Biweekly about culture

biweekly

“You Poles are so, so…, erm, cultured! Yes, that’s the word, cultured!”

My English musician friend used to tell me that whenever we used to meet in a pub years ago to talk all things Polish (for his benefit) and all thing British (for mine).

What he meant was probably this: most Poles are not afraid of so-called high culture, they see it as an important part of their lives. And I suppose that’s still the case nowadays when Polish TV schedules overflow with numerous variants of Britain’s Got Talent and Dancing on Ice. Being an intellectual (not always synonymous with ‘cultured’, mind) is, unlike in Britain, not a sign of snobbery. It’s a sign of much-admired sophistication. Of being ‘cultured’.

Now those of you who are more interested in poetry, art, literature, non-commercial music etc. from Poland have a great source of the latest cultural news.

Biweekly is a great, recently launched website in English (with a Polish version too) and I like how they justify their existence:

We came upon such a sentence: ‘culture is not an obligation, one can do very well without it’ (Kot Jeleński). And we do not dare to state otherwise.

Yet, there are those, who, for some reason, do not want to live without it. Maybe they do remember Witold Gombrowicz and, just like him, they desire culture without all this juvenility and senile atrophy, butterflies and rainbows, dust and exaltation, patriotic and pseudo-intellectual demands.

The site has great content, very well written and well translated. Its eclectic collection of contributors makes it quite addictive.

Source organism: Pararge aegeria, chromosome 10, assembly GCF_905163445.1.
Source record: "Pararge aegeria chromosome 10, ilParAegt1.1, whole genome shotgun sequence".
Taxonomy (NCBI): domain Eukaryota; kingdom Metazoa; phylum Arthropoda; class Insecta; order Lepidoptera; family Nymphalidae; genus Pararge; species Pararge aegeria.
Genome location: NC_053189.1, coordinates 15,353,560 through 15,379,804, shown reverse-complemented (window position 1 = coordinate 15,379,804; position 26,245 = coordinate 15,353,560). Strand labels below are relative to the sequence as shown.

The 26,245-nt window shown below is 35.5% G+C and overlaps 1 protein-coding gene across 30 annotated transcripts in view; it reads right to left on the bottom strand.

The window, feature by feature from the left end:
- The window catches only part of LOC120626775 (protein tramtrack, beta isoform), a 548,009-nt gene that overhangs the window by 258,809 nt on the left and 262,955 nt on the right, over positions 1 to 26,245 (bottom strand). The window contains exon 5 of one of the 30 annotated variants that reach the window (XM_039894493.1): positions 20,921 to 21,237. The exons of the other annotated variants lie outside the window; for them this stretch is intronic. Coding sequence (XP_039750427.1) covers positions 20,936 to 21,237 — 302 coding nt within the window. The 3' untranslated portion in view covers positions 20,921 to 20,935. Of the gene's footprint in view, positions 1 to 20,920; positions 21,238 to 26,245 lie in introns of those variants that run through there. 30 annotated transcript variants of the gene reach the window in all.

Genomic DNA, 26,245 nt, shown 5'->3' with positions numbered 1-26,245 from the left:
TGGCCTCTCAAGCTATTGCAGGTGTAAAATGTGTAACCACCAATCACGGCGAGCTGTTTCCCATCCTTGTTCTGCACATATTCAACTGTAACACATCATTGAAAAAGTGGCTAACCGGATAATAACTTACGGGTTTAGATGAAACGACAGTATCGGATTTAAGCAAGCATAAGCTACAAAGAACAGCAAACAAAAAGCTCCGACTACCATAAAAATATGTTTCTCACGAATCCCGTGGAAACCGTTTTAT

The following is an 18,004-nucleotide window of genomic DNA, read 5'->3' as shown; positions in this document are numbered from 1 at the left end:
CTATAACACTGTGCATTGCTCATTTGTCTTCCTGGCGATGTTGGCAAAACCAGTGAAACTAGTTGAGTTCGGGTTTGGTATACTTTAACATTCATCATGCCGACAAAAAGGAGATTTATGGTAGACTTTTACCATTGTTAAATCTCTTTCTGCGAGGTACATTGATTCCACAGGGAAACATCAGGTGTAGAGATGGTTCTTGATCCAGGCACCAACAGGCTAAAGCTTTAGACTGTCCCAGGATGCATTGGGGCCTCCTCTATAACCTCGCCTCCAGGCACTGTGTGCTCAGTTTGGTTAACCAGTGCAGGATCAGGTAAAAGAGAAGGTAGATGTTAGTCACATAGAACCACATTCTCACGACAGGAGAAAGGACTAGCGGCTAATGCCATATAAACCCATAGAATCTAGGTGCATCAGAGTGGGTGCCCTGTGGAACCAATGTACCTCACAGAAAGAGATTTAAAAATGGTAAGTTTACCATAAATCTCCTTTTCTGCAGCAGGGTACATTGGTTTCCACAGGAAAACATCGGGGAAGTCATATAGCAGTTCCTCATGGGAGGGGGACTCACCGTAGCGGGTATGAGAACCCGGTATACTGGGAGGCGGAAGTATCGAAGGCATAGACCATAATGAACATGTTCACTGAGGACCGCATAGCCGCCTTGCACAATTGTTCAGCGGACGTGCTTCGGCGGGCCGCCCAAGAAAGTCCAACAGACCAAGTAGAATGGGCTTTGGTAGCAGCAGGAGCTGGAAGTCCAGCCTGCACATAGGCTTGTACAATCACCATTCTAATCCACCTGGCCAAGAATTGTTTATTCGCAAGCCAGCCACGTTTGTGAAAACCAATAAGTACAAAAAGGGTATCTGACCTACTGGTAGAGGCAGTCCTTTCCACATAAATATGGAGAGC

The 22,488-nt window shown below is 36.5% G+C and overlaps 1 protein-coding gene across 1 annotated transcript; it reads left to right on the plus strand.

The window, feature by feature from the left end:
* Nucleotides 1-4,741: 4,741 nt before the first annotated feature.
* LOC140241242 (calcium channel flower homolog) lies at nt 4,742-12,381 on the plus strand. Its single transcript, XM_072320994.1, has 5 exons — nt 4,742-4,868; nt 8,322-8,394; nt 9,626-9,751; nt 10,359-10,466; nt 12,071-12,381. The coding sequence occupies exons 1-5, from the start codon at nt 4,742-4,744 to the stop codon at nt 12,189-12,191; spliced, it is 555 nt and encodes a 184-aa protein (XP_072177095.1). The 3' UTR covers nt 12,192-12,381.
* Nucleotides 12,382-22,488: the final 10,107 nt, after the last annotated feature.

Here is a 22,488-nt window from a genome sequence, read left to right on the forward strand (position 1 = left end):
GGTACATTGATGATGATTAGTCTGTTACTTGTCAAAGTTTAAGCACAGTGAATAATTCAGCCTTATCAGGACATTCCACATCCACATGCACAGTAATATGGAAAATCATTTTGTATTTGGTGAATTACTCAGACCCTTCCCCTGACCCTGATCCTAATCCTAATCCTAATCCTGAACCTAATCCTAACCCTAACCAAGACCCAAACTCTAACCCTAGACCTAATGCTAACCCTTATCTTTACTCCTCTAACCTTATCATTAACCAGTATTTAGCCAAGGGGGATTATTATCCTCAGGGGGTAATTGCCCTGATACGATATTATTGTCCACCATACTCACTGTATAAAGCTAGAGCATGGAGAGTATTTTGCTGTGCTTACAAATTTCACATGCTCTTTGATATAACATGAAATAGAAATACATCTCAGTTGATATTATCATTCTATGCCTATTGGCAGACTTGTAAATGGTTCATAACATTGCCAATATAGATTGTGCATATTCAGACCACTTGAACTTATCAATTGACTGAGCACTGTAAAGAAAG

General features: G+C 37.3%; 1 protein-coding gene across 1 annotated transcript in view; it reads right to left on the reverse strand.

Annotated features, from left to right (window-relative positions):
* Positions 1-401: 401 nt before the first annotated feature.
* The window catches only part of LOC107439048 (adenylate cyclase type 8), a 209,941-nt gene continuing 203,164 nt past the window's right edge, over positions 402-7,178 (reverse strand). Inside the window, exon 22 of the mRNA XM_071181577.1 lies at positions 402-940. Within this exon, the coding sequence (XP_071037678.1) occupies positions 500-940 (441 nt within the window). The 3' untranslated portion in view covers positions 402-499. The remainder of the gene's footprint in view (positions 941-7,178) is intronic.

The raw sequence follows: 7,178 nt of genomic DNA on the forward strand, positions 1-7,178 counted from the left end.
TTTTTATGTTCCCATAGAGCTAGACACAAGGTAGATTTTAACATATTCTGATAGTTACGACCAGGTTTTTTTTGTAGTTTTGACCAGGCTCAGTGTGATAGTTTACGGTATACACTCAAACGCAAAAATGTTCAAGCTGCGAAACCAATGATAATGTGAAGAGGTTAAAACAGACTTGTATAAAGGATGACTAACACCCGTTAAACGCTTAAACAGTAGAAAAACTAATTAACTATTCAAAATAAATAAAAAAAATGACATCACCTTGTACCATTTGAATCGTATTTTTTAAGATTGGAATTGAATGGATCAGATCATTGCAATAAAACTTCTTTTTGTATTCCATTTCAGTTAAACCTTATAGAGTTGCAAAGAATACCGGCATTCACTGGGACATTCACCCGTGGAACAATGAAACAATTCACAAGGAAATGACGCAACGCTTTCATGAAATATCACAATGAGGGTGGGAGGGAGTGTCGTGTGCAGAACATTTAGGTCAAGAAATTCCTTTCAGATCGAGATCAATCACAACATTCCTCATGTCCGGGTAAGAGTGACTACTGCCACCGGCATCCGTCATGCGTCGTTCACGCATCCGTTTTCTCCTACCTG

Highly recommended. If you like feeling cultured, that is. 

4 thoughts on “Biweekly about culture

  1. Whilst I would agree that the Polish are ‘cultured’, this would refer to the general way people talk and act. It would not be about ‘high culture’, which seems to me to be more heavily used as a form of social snobbery in Poland, perhaps because, as you say, more people go to the Theatre, etc and there are therefore more people who believe it separates them from the rest. The English quite rightly think that not being interested in high-culture is just a matter of personal taste; unfortunately the anti-snobbery element (and often cost) prevents them from even trying it.

    ‘Intellectual’ has a completely different meaning in English, usually meaning someone who has a more esoteric way of thinking, rather than the well educated and well brought-up meaning it has in Poland. By definition, the standard English intellectual is odd, while the Polish intellectual is conventional.

    1. Although I have to add that from my experience, the expression ‘cultured’ probably refers to both the way of speaking and manners as well as the overall level of exposure to the cultural world. Older generations in particular were exposed to the best of literature, theatre, arts etc. at school, and it wasn’t always only a matter of snobbery.

Leave a Reply